Pro-conservative taxes

Liberals use the tax code as a social-engineering device to shape people’s behavior in order to manipulate society as they see best.  Bruce Walker asks, tongue mostly in cheek, why don’t conservatives do that?

If conservatives simply threatened to tax politically unpopular leftist behavior, that might well be enough to get the left to accept the premise that federal tax law should not be used to punish behavior.

The Supreme Court has determined that abortion is a right, but so is drinking an extra-large soda or smoking a cigar. Abortion, though legal, is not popular, and polls have consistently shown that more Americans think that abortion is immoral than moral. Taxing patients for abortions might not be a popular tax, but what about taxing abortionists? Impose a transaction tax per abortion which is high enough so that few, if any, doctors could make money murdering unborn babies.

If abortion is unpopular, pornography is extraordinarily unpopular with Americans. The Supreme Court has made it very difficult — indeed, almost impossible — to ban pornography, but nothing would prevent a 200% federal sales tax on all films, magazines, or other published materials which involve nudity and appeals to prurient interests. Draining the profit from pornography would make it much less common in society.

Taxes per transactions could also be imposed upon body-piercing, out-of-wedlock births, acts of prostitution, and countless other socially corrosive activities which may be legal (or at least not a federal offense, as in the case of prostitution) but which the rest of society pays for and which ought to be just as subject to taxes intended to discourage bad behavior as taxes on gasoline, cigarettes, and alcohol.

via Articles: Conservative Tax Hikes.

 

The blind Olympics archer

Are you following the exploits of the archer in the Olympics who is legally blind?

South Korean archer Im Dong-hyun sees only blurred colors and lines when he peers toward the target about 76 yards away, arrow at the ready. It doesn’t stop the legally blind Olympian from hitting the grapefruit-sized yellow center – again and again and again.

Im set the first world record of the London Olympics on Friday, breaking his own mark in the 72-arrow event and helping South Korea set a team record in the opening round. He broke the record he set in Turkey in May by three points with a score of 699, hours before the opening ceremony of the 2012 Games.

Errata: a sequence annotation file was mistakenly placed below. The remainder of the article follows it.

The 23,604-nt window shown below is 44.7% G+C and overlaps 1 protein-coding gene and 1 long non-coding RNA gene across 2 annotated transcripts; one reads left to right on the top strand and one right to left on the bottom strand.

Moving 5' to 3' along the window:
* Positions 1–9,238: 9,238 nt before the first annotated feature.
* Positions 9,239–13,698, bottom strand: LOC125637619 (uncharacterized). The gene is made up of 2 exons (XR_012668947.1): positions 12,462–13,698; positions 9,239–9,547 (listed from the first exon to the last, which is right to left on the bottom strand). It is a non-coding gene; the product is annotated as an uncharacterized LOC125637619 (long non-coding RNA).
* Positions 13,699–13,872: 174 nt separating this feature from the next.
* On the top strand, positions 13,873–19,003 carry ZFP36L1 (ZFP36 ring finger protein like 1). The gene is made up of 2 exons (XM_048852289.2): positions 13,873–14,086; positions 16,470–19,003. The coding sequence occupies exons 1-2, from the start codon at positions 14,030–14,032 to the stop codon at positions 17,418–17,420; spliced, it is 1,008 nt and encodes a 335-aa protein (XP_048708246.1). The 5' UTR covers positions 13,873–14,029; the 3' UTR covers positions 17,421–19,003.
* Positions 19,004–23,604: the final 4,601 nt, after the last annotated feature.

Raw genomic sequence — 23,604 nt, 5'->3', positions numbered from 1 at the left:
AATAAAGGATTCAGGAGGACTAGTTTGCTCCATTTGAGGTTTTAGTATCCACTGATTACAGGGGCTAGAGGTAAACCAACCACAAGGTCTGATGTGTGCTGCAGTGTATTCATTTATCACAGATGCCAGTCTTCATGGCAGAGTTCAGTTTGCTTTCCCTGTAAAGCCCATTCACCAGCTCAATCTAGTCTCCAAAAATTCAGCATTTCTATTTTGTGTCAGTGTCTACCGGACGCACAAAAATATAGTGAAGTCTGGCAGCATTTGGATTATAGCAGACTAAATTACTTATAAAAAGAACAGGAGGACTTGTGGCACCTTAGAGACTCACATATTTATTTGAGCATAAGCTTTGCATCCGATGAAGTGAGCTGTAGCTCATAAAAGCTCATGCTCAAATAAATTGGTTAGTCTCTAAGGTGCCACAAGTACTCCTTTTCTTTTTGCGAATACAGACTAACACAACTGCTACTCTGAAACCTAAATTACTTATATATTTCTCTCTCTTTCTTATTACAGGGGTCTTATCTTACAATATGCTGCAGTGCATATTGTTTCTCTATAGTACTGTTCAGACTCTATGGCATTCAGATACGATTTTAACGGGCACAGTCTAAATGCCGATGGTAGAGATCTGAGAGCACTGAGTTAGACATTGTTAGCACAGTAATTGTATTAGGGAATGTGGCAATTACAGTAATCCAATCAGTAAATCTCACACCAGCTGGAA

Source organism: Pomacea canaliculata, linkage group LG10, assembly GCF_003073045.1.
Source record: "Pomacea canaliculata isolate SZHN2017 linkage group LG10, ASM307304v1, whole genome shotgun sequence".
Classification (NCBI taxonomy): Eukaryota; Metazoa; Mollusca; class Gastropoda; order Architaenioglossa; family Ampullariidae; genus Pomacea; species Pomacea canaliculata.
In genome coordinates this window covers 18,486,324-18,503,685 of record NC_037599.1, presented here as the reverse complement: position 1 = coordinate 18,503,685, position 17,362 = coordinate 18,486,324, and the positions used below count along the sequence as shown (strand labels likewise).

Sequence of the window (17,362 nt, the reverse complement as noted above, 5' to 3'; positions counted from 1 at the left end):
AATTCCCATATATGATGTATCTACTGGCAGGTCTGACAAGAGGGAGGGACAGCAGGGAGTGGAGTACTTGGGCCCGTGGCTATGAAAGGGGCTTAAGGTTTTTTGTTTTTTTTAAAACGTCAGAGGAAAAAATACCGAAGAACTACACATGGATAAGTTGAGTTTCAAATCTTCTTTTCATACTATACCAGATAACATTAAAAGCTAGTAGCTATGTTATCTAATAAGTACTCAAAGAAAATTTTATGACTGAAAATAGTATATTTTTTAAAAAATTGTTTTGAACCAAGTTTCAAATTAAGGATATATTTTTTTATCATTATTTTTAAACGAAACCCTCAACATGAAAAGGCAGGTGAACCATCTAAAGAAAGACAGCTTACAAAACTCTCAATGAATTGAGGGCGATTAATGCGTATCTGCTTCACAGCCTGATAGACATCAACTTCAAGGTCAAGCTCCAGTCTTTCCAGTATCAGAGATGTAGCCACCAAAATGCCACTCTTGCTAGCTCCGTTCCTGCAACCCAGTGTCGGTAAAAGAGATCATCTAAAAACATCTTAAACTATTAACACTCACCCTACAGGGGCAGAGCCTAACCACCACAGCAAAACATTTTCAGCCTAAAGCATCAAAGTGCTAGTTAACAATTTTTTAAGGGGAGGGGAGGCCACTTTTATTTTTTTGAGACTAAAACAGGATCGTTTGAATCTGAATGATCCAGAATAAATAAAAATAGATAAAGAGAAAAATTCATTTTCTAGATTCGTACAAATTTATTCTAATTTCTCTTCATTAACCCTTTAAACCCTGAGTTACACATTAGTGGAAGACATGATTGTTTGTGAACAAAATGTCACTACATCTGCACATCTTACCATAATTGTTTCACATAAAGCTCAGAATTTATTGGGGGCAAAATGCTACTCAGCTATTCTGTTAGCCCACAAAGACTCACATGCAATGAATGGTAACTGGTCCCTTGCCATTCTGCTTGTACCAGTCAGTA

“This is just the first round, so I will not get too excited by it,” said Im, who has 10 percent vision in his left eye and 20 percent in his right.

He combined with Kim Bub-min and Oh Jin-hyek, breaking the record for 216 arrows with a score of 2,087. That was 18 better than the mark South Korea set in May.

The 26-year-old Im does not wear glasses in competition, saying he relies on distinguishing between the bright colors of the target. He won gold in the team event at the 2004 and 2008 Olympics.

via News from The Associated Press.

You can watch EVERY Olympics event

Are you psyched up about the Olympics, which starts this weekend, with the opening ceremonies getting underway tonight?  They sort of snuck up on me.  I get more and more interested as the games go on.  This year the television and online coverage will be unprecedented.  In fact, it will be total.

Oklahoma sports columnist Mel Bracht reports that NBC and its affiliates will broadcast 5,535 hours of coverage.  Compare that to 161 hours in the 1992 Barcelona games.  The Olympics will be on NBC, NBC Sports Network, CNBC, MSNBC, and Bravo. (Check the link below for what each network will concentrate on.)

But most impressive will be NBCOlympics.com.  This site, for the first time ever, will livestream EVERY Olympics event.  And if you get your internet service bundled with a cable or satellite TV service, this access will be FREE.

NBC Universal to offer record 5,535 hours of Olympics coverage | NewsOK.com.

Individuals and the Obamacare mandate

Discussion about the Obamacare contraception/abortifacient insurance mandate has centered on the religious liberty of church-related institutions.  But what about the religious liberty of pro-life individuals who own businesses?  That, in fact, is the case before the courts that might have a ruling today.  (I’m on the road so I might have trouble monitoring it.  If anyone hears about a ruling, mention it in a comment.)  Here are details about that case, with a rather chilling statement about how the Obama administration sees religious liberty:

Hercules Industries is a Colorado based corporation that makes heating and air conditioning equipment. Hercules is a family-owned business. Its owners, the Newland brothers — William (pictured), Paul and James — and their sister, Christine Ketterhagen, take their Catholic faith seriously. The business provides good jobs for 265 people and Hercules Industries tries hard to be a good member of the community. The siblings who operate the business have always assumed that they had the right to live according to their faith, like other businesses across our nation.